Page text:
Good luck, and hopfully someone else can give a definitive answer.
     
  5. chuckl

    chuckl New Member

    I've just remembered, 6 or 8 months ago I helped someone who was setting up an ecommerce site on his own server, and wanted to use Google Apps for the mail. We solved that by configuring Postfix to act as an MUA user agent rather than as a mail transport i.e. it would log on to Gmail as a user and send all mail through Gmail.
    Don't know if that might suit your needs?
     
  6. martini

    martini New Member

    Postfix acting like an MUA sounds like a possibility - was it tricky to do?

    As for the DNS MX, I think you're onto something here. I'm talking about the DNS MX record on a nameserver on the wider internet (zoneedit) - this means all incoming email sees the correct MX value and delivers email to GMAil.

    Do you know how I can tell which DNS my server uses? Its hosted by Fasthosts running Fedora 5 (I think). One other solution is to manually change the value of the DNS that the server is using - I assume I can do.

    Many thanks for your help
     
  7. chuckl

    chuckl New Member

    Yes, the Postfix MUA thing was fairly tricky, but mainly because of incomplete, misleading and wrong info. I think it is also called a nullclient setup, as the technique is to disable the local mail transport and direct all mail to an smtp transport to the desired mail host.
    In the case of Gmail, this is slightly complicated by the authentication etc. Note that this is not the same as a relay host.
    I still have the files stored, - main.cf, master.cf and the db files, but I'll have to dig for them. Not a problem if you're interested. In fact, now that I think about it, I have a testing VM setup that still has it installed, so easy to find.

    To summarise - it disables local delivery of mail and forces all mail to be sent via a specified transport to a remote mail machine.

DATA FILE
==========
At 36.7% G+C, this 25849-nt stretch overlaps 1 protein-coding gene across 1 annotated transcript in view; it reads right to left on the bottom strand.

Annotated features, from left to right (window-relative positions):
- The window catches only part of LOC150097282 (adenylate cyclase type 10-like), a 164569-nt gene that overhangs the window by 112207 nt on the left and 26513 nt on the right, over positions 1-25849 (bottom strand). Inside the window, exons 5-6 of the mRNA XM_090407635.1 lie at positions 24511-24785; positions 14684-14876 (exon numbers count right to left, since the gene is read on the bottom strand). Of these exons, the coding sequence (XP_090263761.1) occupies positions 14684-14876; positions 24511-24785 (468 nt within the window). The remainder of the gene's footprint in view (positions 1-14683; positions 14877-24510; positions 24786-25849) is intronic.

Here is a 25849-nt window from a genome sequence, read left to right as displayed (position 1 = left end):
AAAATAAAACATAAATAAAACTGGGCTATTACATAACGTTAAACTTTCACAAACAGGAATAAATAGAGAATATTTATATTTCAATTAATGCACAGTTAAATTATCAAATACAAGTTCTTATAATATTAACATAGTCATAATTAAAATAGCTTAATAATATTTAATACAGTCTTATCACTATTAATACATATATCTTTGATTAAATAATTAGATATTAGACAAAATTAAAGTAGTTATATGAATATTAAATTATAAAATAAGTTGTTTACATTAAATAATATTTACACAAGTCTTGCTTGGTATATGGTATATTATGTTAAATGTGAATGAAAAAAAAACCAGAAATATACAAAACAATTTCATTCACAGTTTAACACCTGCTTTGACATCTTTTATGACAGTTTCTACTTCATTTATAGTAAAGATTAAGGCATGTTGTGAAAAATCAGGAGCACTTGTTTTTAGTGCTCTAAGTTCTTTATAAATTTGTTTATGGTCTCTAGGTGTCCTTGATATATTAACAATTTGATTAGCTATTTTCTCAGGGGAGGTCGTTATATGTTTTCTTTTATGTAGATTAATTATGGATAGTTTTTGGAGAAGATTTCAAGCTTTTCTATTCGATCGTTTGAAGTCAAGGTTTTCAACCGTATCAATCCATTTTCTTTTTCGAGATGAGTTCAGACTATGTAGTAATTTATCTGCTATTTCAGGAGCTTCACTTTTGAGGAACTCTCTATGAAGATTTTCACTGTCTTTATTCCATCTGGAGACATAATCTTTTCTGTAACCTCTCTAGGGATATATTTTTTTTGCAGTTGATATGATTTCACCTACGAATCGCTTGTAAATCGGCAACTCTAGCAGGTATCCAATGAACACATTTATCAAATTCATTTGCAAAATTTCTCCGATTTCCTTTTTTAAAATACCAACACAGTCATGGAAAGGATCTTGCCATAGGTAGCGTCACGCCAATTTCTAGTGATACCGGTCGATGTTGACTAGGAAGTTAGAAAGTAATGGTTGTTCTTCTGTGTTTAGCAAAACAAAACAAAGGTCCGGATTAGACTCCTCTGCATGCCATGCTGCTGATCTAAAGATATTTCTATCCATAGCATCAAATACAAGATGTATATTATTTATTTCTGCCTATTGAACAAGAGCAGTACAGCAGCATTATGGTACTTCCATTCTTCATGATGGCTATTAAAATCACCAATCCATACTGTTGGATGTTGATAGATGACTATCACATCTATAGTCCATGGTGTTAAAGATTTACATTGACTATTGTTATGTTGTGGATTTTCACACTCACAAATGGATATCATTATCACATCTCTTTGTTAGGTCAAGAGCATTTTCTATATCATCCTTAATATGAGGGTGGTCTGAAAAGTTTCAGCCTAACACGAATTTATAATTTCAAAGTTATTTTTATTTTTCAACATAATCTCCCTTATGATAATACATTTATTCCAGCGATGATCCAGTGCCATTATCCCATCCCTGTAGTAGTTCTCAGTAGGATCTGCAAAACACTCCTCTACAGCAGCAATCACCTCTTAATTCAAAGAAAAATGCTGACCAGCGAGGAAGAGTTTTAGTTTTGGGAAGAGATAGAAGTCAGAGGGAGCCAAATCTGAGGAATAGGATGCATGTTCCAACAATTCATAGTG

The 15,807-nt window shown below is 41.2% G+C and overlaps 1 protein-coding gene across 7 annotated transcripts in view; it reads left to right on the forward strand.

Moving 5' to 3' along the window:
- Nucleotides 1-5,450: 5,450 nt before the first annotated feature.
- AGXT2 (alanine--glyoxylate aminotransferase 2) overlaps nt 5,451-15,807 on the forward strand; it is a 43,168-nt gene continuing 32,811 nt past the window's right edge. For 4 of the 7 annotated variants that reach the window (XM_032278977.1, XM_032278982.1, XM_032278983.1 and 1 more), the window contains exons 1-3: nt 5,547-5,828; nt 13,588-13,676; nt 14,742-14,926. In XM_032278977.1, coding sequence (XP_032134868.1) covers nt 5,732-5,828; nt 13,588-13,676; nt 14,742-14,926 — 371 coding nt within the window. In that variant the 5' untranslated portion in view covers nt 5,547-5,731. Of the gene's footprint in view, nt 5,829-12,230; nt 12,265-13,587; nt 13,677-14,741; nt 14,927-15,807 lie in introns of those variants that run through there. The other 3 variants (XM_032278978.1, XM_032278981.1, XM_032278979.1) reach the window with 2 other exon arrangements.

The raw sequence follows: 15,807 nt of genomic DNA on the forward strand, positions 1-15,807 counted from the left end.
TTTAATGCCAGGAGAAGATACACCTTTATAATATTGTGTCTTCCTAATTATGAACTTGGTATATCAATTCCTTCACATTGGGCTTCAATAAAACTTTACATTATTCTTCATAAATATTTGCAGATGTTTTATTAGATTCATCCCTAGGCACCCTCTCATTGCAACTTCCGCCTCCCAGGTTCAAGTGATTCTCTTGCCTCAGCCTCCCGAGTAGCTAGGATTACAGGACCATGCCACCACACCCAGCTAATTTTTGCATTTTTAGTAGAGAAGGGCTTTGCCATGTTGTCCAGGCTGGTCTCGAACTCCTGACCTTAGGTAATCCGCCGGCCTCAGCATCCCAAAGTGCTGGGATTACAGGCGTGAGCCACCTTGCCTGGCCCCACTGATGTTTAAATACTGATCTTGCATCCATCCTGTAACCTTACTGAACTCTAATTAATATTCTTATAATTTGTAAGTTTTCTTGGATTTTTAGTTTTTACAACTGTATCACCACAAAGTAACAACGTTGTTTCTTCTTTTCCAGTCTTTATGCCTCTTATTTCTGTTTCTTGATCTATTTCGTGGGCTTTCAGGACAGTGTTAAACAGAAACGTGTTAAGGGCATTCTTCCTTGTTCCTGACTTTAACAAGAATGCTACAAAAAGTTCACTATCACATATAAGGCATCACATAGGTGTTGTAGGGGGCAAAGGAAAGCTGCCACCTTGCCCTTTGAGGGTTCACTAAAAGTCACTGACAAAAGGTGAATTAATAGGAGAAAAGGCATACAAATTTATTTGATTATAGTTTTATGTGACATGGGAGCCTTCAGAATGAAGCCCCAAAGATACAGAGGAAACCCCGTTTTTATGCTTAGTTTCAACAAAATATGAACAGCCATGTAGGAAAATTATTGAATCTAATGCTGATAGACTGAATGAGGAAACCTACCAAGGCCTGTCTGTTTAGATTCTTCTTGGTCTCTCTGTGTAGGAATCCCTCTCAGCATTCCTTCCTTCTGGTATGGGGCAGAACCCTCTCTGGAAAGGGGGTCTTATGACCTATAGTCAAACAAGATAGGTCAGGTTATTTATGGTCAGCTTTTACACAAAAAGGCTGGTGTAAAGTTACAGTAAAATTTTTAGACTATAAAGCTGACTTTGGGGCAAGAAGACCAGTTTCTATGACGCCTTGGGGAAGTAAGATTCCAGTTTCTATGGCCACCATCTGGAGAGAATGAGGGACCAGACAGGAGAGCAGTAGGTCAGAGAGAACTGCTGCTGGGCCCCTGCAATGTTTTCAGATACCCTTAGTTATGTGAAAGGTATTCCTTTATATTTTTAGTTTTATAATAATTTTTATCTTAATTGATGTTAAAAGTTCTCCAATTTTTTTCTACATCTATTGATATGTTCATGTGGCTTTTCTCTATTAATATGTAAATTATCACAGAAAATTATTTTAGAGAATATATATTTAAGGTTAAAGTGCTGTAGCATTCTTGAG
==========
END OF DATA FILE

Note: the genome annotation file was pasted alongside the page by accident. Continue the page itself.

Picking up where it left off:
Incidentally, on the DNS score, doing the above work taught me the snippet that putting square brackets round the target machine name blocks DNS lookups by Postfix. e.g. smtp:[smtp.gmail.com]
    What this means is that Postfix will not attempt to establish whether this is a mail server for the recipient, it will simply send the mail.
     
  8. martini

    martini New Member

    Ah, I think we're definitely getting warmer. I want to disable my Postfix from using the local delivery method, lmtp, and use smtp instead.

    I think when Postfix recognises a local domain it doesn't bother to look up the MX record. I checked on my server with nslookup to see the MX records for my domain and it was correctly pointing to gmail.

    >nslookup
    >set type =MX
    >mydomain.com

    Non-authoritative answer:
    mydomain.com mail exchanger = 20 ASPMX3.GOOGLEMAIL.com.
    mydomain.com mail exchanger = 10 ALT1.ASPMX.L.GOOGLE.com.
    .....

    Authoritative answers can be found from:
    ALT1.ASPMX.L.GOOGLE.com internet address = 64.233.167.27
    ALT2.ASPMX.L.GOOGLE.com internet address = 66.249.83.114
    .....

    So I guess disabling my postfix lmtp and forcing it to use smtp would do the trick. btw I can send email successfully from my server to external addresses.

    If you do have any examples etc that would much appreciated

    Cheers

    Dan
     
  9. chuckl

    chuckl New Member

  10. chuckl

    chuckl New Member